W.I.L.M.A. Weekend

Five years ago, Enchanted Mountains, Cattaraugus County’s tourism organization, had an idea! What if there was a way to spotlight local goods, encourage people to spend their money locally, and enjoy one of the most beautiful seasons of the year in Cattaraugus County, all in one event? The W.I.L.M.A. exposition became the answer to that question.
Now in its fifth year, W.I.L.M.A. (which stands for ‘We Invite Local Manufacturers and Artisans’) is a two-day event at the Cattaraugus County Fairgrounds in Little Valley, October 21-22.  Cattaraugus County manufacturers, artisans, and crafters will set up their unique, locally made products - from wreaths to carved sculptures, to horseradish - all for your browsing and #shoplocal pleasure. 
However, W.I.L.M.A. is more than an acronym, as anyone who has participated in the event knows. According to Cattaraugus County Tourism Web Technician, Jeremy Knab, W.I.L.M.A. also refers to the woolly bear that kicks off the event each year. Since the expo takes place during woolly bear caterpillar season, the event begins with one of the county’s legislators finding a woolly bear (Wilma, the woolly bear) at the fairgrounds and predicting the severity of the coming winter, based on the size of the caterpillar’s reddish middle stripe!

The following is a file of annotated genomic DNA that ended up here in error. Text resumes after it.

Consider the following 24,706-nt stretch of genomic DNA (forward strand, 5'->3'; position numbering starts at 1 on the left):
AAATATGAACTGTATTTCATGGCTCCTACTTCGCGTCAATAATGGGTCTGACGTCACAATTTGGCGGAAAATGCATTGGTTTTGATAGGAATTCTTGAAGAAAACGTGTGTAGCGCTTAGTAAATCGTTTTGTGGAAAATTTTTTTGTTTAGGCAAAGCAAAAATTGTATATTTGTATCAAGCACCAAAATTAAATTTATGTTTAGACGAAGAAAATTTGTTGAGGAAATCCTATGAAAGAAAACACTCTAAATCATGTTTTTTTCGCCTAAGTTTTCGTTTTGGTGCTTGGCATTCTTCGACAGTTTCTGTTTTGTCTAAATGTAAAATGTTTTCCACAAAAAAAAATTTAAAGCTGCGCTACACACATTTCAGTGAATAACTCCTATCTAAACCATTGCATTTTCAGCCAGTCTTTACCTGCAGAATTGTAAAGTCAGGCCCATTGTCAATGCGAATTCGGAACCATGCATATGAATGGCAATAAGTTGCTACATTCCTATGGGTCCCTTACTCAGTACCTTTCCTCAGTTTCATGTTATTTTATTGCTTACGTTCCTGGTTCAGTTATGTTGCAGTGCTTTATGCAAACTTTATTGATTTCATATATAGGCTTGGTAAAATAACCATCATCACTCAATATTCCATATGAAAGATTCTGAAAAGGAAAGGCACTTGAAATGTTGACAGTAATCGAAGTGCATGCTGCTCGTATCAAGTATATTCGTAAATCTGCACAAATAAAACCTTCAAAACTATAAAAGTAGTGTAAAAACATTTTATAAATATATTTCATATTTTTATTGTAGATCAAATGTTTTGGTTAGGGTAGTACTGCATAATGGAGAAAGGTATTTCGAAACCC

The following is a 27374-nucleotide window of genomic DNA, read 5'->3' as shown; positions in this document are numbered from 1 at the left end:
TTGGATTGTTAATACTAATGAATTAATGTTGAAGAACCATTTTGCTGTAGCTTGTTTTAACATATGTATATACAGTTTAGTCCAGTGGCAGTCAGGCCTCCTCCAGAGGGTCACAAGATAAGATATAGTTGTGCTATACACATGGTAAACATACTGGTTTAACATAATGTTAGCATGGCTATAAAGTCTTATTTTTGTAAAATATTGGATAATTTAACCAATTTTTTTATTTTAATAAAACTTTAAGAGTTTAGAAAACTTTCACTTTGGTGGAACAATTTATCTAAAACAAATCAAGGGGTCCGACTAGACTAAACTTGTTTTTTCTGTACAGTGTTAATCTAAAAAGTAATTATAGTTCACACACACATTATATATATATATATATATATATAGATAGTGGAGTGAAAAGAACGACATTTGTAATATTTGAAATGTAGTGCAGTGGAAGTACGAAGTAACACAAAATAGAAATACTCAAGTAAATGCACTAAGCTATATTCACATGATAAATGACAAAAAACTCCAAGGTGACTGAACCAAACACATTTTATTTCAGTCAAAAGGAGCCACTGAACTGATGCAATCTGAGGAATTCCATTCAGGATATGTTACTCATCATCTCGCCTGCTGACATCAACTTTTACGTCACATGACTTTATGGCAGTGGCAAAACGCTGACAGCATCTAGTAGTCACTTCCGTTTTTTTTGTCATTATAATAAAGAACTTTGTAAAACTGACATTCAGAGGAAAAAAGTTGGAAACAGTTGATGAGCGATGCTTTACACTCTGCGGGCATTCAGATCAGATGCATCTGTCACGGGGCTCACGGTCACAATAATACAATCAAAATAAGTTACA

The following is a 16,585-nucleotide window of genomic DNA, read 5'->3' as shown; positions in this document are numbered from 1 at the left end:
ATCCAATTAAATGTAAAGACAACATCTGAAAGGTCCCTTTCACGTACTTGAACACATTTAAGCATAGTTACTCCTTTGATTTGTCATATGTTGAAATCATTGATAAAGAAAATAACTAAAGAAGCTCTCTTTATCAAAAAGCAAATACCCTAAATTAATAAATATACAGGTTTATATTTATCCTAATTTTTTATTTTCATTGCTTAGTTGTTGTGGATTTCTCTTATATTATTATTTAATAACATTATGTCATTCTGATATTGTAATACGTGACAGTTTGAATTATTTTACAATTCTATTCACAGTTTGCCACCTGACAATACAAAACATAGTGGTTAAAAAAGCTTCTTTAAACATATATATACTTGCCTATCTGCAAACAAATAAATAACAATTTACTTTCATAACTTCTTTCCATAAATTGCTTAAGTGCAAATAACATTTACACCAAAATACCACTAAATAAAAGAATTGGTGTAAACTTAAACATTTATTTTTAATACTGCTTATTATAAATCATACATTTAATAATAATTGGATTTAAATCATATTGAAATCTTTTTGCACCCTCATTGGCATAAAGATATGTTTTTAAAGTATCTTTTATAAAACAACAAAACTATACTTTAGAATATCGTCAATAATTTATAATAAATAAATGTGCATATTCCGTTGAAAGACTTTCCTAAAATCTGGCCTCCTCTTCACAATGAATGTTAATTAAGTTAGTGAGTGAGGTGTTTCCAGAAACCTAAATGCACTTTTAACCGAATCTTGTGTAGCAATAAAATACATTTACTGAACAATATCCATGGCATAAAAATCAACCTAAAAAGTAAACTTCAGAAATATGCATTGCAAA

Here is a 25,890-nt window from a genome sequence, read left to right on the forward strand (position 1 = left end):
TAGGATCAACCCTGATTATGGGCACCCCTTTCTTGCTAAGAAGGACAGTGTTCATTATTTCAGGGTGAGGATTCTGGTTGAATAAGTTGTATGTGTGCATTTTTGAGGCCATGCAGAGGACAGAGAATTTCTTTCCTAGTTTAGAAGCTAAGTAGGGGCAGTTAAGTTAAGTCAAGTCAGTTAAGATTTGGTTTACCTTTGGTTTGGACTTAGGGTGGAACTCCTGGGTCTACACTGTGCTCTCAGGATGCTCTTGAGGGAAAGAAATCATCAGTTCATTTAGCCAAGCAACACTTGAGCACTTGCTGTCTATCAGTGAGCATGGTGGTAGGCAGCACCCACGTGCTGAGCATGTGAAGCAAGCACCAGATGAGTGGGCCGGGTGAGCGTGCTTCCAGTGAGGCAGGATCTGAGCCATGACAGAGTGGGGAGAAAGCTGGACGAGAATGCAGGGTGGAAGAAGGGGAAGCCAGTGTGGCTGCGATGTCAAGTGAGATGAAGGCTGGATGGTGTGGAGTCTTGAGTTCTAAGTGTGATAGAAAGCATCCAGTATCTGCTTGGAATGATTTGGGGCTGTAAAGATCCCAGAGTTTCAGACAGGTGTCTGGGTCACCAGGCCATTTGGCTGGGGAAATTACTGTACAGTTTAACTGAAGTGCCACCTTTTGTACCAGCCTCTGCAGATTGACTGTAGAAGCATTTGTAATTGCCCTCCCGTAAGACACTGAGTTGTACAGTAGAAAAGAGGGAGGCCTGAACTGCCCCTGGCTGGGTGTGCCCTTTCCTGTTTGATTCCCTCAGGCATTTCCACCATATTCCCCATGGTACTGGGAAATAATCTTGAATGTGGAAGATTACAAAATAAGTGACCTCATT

W.I.L.M.A. is the perfect opportunity to shop for a distinctive gift for the upcoming holiday season, while keeping your money in the community. Shopping local is more than just avoiding long lines and crammed parking lots at the mall (although this is an added perk!) Buying locally-made products supports business owners and families right in the community, while also creating jobs and encouraging local tourism. Additionally, shopping local reduces transportation costs and lessens the environmental impact of these businesses. 
Of course, shopping local at the W.I.L.M.A. event is just plain fun, as the variety of items and the personal, friendly service offered by local business owners create an entirely different experience than shopping in a big box store. In the words of Jacqueline Gardner, Cattaraugus County Tourism Assistant, “I like that it gives some of the smaller businesses in Cattaraugus County a time to shine. It’s very cost-effective for the businesses to be there, and they get a lot more special attention than they would at a larger festival. It’s a great family-friendly atmosphere.”
Some of the vendors that visitors can expect to see include Marcia’s Toys and Gifts of Little Valley, Wallflowers Designs of Randolph, Milkhouse Country Crafts of East Otto, and Rustic Originals of Salamanca. Jodi Scanlan, owner of Rustic Originals, is excited to take part in W.I.L.M.A. and share her hand-crafted home décor items! What started out as a creative outlet became a business venture in 2015 when Scanlan decided to share her work with others. “I make things to help me relax - I have another business that keeps me very busy. Rustic Originals started as a hobby but has turned into a nice little extra business that I truly enjoy,” explained Scanlan.